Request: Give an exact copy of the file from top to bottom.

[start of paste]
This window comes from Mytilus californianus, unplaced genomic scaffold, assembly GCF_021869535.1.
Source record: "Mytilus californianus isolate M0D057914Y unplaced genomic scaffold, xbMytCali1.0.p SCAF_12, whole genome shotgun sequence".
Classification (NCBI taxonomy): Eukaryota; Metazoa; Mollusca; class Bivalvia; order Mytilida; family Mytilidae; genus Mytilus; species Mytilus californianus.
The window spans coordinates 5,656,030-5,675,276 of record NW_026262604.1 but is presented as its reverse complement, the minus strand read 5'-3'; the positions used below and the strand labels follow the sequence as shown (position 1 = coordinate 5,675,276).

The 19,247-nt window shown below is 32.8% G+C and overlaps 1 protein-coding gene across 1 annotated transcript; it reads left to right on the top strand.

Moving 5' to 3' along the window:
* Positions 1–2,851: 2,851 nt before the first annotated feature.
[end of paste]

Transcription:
This window comes from Mytilus californianus, unplaced genomic scaffold, assembly GCF_021869535.1.
Source record: "Mytilus californianus isolate M0D057914Y unplaced genomic scaffold, xbMytCali1.0.p SCAF_12, whole genome shotgun sequence".
Classification (NCBI taxonomy): Eukaryota; Metazoa; Mollusca; class Bivalvia; order Mytilida; family Mytilidae; genus Mytilus; species Mytilus californianus.
The window spans coordinates 5,656,030-5,675,276 of record NW_026262604.1 but is presented as its reverse complement, the minus strand read 5'-3'; the positions used below and the strand labels follow the sequence as shown (position 1 = coordinate 5,675,276).

The 19,247-nt window shown below is 32.8% G+C and overlaps 1 protein-coding gene across 1 annotated transcript; it reads left to right on the top strand.

Moving 5' to 3' along the window:
* Positions 1–2,851: 2,851 nt before the first annotated feature.